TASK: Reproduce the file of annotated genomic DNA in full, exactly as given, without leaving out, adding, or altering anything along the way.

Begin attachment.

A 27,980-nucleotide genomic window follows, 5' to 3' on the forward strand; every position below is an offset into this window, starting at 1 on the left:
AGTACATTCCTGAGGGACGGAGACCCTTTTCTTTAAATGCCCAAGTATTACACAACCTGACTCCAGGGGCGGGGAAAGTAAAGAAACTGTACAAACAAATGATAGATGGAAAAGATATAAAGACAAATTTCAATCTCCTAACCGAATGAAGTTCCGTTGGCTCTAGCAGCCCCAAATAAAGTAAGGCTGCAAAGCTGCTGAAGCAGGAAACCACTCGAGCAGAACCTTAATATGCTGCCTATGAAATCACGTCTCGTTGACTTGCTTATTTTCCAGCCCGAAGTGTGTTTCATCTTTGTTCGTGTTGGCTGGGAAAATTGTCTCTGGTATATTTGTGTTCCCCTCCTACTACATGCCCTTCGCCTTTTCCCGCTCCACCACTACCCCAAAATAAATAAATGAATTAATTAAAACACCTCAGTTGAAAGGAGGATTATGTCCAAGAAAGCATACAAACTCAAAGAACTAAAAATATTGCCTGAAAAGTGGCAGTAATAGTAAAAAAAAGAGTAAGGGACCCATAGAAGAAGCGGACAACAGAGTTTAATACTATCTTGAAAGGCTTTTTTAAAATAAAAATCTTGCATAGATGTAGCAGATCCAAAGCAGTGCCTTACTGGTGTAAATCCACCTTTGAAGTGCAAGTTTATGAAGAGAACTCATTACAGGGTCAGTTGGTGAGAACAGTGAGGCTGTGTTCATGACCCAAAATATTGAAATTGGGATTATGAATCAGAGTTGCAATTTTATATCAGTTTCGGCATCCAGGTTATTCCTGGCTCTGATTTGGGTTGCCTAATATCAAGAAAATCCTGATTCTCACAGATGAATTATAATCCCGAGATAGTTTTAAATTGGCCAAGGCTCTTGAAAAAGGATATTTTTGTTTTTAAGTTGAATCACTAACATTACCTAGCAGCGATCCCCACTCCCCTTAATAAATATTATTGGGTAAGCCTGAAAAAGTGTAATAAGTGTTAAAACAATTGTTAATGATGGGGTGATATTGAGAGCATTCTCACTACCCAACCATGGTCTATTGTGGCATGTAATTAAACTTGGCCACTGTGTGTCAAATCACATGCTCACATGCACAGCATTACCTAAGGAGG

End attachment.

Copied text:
A 27,980-nucleotide genomic window follows, 5' to 3' on the forward strand; every position below is an offset into this window, starting at 1 on the left:
AGTACATTCCTGAGGGACGGAGACCCTTTTCTTTAAATGCCCAAGTATTACACAACCTGACTCCAGGGGCGGGGAAAGTAAAGAAACTGTACAAACAAATGATAGATGGAAAAGATATAAAGACAAATTTCAATCTCCTAACCGAATGAAGTTCCGTTGGCTCTAGCAGCCCCAAATAAAGTAAGGCTGCAAAGCTGCTGAAGCAGGAAACCACTCGAGCAGAACCTTAATATGCTGCCTATGAAATCACGTCTCGTTGACTTGCTTATTTTCCAGCCCGAAGTGTGTTTCATCTTTGTTCGTGTTGGCTGGGAAAATTGTCTCTGGTATATTTGTGTTCCCCTCCTACTACATGCCCTTCGCCTTTTCCCGCTCCACCACTACCCCAAAATAAATAAATGAATTAATTAAAACACCTCAGTTGAAAGGAGGATTATGTCCAAGAAAGCATACAAACTCAAAGAACTAAAAATATTGCCTGAAAAGTGGCAGTAATAGTAAAAAAAAGAGTAAGGGACCCATAGAAGAAGCGGACAACAGAGTTTAATACTATCTTGAAAGGCTTTTTTAAAATAAAAATCTTGCATAGATGTAGCAGATCCAAAGCAGTGCCTTACTGGTGTAAATCCACCTTTGAAGTGCAAGTTTATGAAGAGAACTCATTACAGGGTCAGTTGGTGAGAACAGTGAGGCTGTGTTCATGACCCAAAATATTGAAATTGGGATTATGAATCAGAGTTGCAATTTTATATCAGTTTCGGCATCCAGGTTATTCCTGGCTCTGATTTGGGTTGCCTAATATCAAGAAAATCCTGATTCTCACAGATGAATTATAATCCCGAGATAGTTTTAAATTGGCCAAGGCTCTTGAAAAAGGATATTTTTGTTTTTAAGTTGAATCACTAACATTACCTAGCAGCGATCCCCACTCCCCTTAATAAATATTATTGGGTAAGCCTGAAAAAGTGTAATAAGTGTTAAAACAATTGTTAATGATGGGGTGATATTGAGAGCATTCTCACTACCCAACCATGGTCTATTGTGGCATGTAATTAAACTTGGCCACTGTGTGTCAAATCACATGCTCACATGCACAGCATTACCTAAGGAGG